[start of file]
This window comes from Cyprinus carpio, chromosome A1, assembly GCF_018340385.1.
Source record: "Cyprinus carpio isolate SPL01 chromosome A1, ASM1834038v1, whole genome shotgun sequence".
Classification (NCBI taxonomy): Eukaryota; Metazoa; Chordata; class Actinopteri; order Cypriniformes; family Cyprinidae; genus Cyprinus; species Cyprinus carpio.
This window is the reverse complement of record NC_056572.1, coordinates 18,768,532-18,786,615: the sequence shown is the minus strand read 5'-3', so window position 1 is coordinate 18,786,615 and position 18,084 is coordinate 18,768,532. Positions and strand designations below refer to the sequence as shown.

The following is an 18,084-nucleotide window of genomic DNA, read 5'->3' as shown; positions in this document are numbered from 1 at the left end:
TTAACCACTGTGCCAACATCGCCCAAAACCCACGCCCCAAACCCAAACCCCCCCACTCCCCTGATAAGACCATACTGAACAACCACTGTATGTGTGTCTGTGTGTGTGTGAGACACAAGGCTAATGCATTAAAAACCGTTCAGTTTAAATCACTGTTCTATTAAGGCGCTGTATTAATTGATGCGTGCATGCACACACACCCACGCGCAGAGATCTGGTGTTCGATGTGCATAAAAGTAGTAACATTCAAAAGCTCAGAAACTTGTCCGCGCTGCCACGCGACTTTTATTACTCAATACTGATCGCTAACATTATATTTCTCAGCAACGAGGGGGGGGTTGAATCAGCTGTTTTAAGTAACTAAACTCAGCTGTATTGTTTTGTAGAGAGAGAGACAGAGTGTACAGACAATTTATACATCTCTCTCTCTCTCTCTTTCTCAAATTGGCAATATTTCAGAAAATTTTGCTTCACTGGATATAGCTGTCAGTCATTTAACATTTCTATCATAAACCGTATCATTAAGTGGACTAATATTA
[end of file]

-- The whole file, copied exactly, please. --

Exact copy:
This window comes from Cyprinus carpio, chromosome A1, assembly GCF_018340385.1.
Source record: "Cyprinus carpio isolate SPL01 chromosome A1, ASM1834038v1, whole genome shotgun sequence".
Classification (NCBI taxonomy): Eukaryota; Metazoa; Chordata; class Actinopteri; order Cypriniformes; family Cyprinidae; genus Cyprinus; species Cyprinus carpio.
This window is the reverse complement of record NC_056572.1, coordinates 18,768,532-18,786,615: the sequence shown is the minus strand read 5'-3', so window position 1 is coordinate 18,786,615 and position 18,084 is coordinate 18,768,532. Positions and strand designations below refer to the sequence as shown.

The following is an 18,084-nucleotide window of genomic DNA, read 5'->3' as shown; positions in this document are numbered from 1 at the left end:
TTAACCACTGTGCCAACATCGCCCAAAACCCACGCCCCAAACCCAAACCCCCCCACTCCCCTGATAAGACCATACTGAACAACCACTGTATGTGTGTCTGTGTGTGTGTGAGACACAAGGCTAATGCATTAAAAACCGTTCAGTTTAAATCACTGTTCTATTAAGGCGCTGTATTAATTGATGCGTGCATGCACACACACCCACGCGCAGAGATCTGGTGTTCGATGTGCATAAAAGTAGTAACATTCAAAAGCTCAGAAACTTGTCCGCGCTGCCACGCGACTTTTATTACTCAATACTGATCGCTAACATTATATTTCTCAGCAACGAGGGGGGGGTTGAATCAGCTGTTTTAAGTAACTAAACTCAGCTGTATTGTTTTGTAGAGAGAGAGACAGAGTGTACAGACAATTTATACATCTCTCTCTCTCTCTCTTTCTCAAATTGGCAATATTTCAGAAAATTTTGCTTCACTGGATATAGCTGTCAGTCATTTAACATTTCTATCATAAACCGTATCATTAAGTGGACTAATATTA